Under certain excitation conditions, there may exist some separate regions for which chaotic vibrations could occur. The transition to and from those regions is marked by bifurcation points. We have shown that, for this case, it would be possible to quantify the Lyapunov exponent, for each amplitude of excitation. Correlating the Lyapunov exponent with α = A/k0x0 could, in principle, yield the backlash size. Hence, although quite difficult to perform in practice, chaos quantification could be used as a quantitative mechanical signature of a backlash component. Noise reduction plays an important role in this quantification. Acknowledgement The authors wish to acknowledge the financial support of this study by the Volkswagenstiftung under grant No. 1/76938. References

[1]. Strogatz, S.H. 1994. Nonlinear Dynamics and Chaos, Addison-Wesley Publishing Company. [2]. Lin, R.M. 1990. Identification of The Dynamic Characteristics of Nonlinear Structures, PhD thesis, Mechanical Engineering Department, Imperial College of Science, Technology and Medicine, London. [3]. Kantz, H., Schreiber, T. 1997. Nonlinear Time Series Analysis, Cambridge University Press. [4]. Abarbanel, H. 1996. Analysis of Observed Chaotic Data, Berlin: Springer-Verlag. [5]. Hilborn, R.C. 1994. Chaos and Nonlinear Dynamics: An Introduction for Scientist and Engineers, Oxford University Press. [6]. Trendafilova, I., Van Brussel, H. 2001. Nonlinear Dynamics Tools for The Motion Analysis and Condition Monitoring of Robot Joints, Mechanical Systems and Signal Processing.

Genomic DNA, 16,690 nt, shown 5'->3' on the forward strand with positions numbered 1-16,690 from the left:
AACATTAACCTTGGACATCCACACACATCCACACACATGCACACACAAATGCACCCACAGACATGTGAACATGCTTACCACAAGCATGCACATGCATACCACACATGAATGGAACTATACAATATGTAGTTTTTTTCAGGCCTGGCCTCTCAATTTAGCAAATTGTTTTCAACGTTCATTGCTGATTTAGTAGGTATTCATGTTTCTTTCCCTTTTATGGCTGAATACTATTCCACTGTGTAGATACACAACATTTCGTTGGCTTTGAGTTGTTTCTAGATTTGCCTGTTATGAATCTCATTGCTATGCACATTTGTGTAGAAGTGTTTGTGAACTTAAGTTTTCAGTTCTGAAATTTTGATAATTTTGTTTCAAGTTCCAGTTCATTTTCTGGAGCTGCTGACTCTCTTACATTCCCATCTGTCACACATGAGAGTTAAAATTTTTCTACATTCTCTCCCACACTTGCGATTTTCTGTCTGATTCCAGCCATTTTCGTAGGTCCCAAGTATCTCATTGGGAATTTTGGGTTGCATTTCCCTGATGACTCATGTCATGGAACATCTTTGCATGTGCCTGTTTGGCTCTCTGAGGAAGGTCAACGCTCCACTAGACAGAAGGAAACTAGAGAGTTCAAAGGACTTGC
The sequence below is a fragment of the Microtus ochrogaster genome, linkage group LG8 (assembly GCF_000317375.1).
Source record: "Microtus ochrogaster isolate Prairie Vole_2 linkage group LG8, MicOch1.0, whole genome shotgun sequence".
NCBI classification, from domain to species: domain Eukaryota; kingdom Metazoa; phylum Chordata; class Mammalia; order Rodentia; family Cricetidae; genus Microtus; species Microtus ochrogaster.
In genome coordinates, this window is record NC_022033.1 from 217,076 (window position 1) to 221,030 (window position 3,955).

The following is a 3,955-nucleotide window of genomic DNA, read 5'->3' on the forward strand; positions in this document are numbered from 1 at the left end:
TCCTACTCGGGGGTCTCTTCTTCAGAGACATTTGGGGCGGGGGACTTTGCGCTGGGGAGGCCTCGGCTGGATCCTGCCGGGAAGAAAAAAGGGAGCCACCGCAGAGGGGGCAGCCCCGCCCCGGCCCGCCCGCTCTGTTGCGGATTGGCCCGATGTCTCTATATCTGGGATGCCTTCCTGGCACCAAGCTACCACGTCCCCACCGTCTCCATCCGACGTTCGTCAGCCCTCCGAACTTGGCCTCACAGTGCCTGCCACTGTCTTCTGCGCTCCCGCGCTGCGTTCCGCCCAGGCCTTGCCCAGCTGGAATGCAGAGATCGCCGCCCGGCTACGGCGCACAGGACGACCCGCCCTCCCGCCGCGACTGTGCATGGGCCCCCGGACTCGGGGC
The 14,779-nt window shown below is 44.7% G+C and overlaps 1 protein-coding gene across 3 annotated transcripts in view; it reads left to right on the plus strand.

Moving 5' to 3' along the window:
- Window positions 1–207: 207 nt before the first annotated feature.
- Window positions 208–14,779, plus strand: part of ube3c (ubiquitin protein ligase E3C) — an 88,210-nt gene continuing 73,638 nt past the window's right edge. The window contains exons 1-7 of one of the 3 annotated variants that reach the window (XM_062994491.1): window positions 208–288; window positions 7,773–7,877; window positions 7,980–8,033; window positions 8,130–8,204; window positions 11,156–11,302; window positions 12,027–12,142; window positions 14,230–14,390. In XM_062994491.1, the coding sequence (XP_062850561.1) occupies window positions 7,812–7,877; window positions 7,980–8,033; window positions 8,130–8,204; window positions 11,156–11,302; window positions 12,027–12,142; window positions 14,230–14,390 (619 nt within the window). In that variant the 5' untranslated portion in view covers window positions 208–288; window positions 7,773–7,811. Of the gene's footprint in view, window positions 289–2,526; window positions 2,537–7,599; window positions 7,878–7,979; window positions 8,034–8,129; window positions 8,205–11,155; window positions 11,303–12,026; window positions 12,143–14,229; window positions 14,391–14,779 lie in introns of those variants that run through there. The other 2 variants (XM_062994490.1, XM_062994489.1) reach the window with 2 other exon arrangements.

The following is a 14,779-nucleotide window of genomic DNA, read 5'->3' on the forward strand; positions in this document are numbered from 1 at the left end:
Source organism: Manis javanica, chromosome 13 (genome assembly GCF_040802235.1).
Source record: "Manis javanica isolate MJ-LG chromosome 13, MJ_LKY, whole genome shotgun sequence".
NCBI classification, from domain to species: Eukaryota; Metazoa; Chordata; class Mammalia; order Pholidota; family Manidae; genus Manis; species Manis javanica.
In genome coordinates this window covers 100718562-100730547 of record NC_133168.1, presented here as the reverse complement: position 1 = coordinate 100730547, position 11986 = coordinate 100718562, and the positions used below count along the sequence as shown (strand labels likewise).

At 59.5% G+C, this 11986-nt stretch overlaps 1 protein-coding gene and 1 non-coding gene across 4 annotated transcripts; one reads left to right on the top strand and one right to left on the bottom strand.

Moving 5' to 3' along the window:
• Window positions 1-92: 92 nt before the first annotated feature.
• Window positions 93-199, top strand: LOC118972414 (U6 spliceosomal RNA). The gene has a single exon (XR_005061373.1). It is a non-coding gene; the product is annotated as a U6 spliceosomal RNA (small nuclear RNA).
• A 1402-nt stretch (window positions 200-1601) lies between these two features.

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[7]. Cao, L., Mees, A., Judd, K., Froyland, G. 1998. Determining the Minimum Embedding Dimensions of Input-Output Time Series Data, International Journal of Bifurcation and Chaos, 8(7): 1491-1504. [8]. Wolf, A., Swift, J.B., Swinney, H.L., Vastano, J.A. 1985. Determining Lyapunov Exponents From A Time Series, Physica 16D, p. 285-317. [9]. Tsonis, A.A. 1992. Chaos: From Theory to Applications, Plerum Press. [10].Theiler, J., Eubank, S., Longtin, A., Galdrikian, B., Farmer, J.D. 1992. Testing for Nonlinearity in Time Series: The Method of Surrogate Data, Physica 58D, p. 77-94.